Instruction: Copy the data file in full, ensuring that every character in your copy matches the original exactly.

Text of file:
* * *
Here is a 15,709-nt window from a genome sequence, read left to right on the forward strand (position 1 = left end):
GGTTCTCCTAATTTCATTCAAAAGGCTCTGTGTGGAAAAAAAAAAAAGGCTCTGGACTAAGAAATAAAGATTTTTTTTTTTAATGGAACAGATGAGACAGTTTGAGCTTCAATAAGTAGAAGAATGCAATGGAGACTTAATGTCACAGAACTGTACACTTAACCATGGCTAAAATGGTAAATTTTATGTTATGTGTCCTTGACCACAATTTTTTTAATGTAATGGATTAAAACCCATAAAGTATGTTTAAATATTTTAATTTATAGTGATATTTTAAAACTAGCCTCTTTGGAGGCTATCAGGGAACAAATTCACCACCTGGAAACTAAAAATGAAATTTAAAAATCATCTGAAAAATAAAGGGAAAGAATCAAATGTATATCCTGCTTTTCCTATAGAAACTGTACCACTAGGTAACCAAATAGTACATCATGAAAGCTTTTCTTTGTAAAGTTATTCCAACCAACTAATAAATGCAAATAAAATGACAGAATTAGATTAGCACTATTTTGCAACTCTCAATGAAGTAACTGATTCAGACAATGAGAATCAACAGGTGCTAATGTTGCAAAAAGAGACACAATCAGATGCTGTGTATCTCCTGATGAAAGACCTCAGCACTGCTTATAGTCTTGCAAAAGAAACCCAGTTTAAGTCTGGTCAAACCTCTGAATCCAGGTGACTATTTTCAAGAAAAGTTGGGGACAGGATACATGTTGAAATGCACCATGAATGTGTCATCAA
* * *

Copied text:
Here is a 15,709-nt window from a genome sequence, read left to right on the forward strand (position 1 = left end):
GGTTCTCCTAATTTCATTCAAAAGGCTCTGTGTGGAAAAAAAAAAAAGGCTCTGGACTAAGAAATAAAGATTTTTTTTTTTAATGGAACAGATGAGACAGTTTGAGCTTCAATAAGTAGAAGAATGCAATGGAGACTTAATGTCACAGAACTGTACACTTAACCATGGCTAAAATGGTAAATTTTATGTTATGTGTCCTTGACCACAATTTTTTTAATGTAATGGATTAAAACCCATAAAGTATGTTTAAATATTTTAATTTATAGTGATATTTTAAAACTAGCCTCTTTGGAGGCTATCAGGGAACAAATTCACCACCTGGAAACTAAAAATGAAATTTAAAAATCATCTGAAAAATAAAGGGAAAGAATCAAATGTATATCCTGCTTTTCCTATAGAAACTGTACCACTAGGTAACCAAATAGTACATCATGAAAGCTTTTCTTTGTAAAGTTATTCCAACCAACTAATAAATGCAAATAAAATGACAGAATTAGATTAGCACTATTTTGCAACTCTCAATGAAGTAACTGATTCAGACAATGAGAATCAACAGGTGCTAATGTTGCAAAAAGAGACACAATCAGATGCTGTGTATCTCCTGATGAAAGACCTCAGCACTGCTTATAGTCTTGCAAAAGAAACCCAGTTTAAGTCTGGTCAAACCTCTGAATCCAGGTGACTATTTTCAAGAAAAGTTGGGGACAGGATACATGTTGAAATGCACCATGAATGTGTCATCAA